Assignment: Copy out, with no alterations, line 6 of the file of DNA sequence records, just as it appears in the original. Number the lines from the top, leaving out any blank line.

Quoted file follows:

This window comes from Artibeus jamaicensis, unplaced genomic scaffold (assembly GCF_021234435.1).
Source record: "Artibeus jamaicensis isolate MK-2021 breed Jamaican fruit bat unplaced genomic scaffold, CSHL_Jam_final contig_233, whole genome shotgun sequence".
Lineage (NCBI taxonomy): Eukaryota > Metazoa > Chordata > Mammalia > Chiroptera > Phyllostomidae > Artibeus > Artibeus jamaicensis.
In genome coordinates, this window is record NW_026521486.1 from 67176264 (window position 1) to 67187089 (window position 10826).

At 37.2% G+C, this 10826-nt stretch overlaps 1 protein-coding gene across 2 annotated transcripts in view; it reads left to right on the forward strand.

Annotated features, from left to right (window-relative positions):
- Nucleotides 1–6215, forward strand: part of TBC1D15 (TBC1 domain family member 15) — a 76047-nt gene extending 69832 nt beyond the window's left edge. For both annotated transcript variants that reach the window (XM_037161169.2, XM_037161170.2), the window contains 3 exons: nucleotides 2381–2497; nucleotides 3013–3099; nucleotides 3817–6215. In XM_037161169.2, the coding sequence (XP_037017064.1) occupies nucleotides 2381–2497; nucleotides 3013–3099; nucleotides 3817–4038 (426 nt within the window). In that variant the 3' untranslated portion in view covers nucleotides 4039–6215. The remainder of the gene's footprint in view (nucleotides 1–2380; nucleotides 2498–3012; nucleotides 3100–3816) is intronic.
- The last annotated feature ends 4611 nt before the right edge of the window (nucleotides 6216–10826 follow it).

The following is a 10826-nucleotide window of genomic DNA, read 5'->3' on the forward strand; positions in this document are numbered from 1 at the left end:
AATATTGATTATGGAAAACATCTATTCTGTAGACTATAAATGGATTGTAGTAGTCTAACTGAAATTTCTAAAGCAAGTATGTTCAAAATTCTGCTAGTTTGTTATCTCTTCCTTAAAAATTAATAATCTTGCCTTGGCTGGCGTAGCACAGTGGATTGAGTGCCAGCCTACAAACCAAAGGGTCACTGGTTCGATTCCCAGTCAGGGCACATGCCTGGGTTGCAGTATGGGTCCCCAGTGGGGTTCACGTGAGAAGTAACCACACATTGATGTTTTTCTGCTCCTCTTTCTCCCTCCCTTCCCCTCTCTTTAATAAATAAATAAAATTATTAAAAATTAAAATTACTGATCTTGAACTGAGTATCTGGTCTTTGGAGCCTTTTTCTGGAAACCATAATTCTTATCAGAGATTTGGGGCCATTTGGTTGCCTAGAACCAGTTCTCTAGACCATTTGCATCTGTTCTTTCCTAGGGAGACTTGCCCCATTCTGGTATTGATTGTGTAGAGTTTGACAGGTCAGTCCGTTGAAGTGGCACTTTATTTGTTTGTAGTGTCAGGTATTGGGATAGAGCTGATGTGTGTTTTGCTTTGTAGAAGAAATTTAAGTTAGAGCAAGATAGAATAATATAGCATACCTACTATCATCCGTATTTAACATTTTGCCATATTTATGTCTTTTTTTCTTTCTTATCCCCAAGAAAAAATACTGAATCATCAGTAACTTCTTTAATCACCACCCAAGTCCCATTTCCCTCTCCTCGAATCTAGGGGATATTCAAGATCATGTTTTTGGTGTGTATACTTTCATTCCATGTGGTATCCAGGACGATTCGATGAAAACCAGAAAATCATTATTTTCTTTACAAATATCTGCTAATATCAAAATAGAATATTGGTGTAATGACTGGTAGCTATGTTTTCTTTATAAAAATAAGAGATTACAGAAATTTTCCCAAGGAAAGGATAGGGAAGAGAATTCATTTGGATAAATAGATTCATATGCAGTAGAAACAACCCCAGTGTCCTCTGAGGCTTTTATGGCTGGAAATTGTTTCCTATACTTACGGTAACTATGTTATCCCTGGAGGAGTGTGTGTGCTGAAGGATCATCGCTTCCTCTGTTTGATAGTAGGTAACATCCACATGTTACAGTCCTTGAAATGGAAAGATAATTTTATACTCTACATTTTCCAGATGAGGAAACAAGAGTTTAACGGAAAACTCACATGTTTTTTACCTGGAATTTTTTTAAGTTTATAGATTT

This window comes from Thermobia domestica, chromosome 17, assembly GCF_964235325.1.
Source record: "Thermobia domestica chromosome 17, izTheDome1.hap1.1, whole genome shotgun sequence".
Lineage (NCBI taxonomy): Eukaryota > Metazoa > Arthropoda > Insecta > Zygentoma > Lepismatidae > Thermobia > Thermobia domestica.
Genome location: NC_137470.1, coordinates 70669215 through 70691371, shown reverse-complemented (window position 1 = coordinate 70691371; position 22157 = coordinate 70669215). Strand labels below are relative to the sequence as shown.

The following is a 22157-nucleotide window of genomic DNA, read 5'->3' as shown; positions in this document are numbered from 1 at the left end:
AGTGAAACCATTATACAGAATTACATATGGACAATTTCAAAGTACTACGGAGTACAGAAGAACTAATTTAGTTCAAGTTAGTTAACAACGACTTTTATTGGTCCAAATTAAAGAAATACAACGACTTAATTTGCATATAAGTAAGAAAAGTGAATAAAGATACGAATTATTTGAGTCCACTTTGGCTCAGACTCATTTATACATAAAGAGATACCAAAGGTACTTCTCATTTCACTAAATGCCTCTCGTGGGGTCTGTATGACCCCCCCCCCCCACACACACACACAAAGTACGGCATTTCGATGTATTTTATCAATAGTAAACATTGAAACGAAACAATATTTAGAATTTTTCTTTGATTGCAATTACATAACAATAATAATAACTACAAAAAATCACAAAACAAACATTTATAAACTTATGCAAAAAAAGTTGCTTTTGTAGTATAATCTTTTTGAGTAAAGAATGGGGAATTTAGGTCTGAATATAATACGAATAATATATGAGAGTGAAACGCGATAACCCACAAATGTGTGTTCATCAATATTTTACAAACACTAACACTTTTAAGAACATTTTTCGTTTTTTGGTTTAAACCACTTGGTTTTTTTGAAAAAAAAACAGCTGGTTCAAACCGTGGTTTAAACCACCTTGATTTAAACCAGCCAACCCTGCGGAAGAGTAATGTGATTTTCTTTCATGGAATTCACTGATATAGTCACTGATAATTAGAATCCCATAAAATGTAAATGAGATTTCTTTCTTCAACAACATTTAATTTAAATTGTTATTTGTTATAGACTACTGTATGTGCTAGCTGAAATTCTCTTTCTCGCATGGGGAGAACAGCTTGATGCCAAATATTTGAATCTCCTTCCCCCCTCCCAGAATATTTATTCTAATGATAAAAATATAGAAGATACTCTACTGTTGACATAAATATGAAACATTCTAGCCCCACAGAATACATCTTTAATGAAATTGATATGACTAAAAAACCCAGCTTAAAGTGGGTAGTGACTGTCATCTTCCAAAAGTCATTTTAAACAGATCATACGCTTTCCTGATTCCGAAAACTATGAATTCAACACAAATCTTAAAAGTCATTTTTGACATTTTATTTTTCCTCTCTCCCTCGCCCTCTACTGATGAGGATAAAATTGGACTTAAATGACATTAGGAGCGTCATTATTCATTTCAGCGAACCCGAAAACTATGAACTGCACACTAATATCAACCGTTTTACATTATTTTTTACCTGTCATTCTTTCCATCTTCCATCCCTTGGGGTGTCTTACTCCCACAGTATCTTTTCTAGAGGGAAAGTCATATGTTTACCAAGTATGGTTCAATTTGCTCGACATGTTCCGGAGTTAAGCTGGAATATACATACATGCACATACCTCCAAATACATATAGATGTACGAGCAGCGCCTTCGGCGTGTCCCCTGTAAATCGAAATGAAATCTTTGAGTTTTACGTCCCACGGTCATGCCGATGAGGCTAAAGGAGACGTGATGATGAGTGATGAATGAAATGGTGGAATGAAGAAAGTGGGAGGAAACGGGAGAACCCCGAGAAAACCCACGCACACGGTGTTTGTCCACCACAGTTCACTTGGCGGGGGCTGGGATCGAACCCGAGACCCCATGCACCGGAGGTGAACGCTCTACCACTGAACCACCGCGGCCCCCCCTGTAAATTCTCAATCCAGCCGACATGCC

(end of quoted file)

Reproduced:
Annotated features, from left to right (window-relative positions):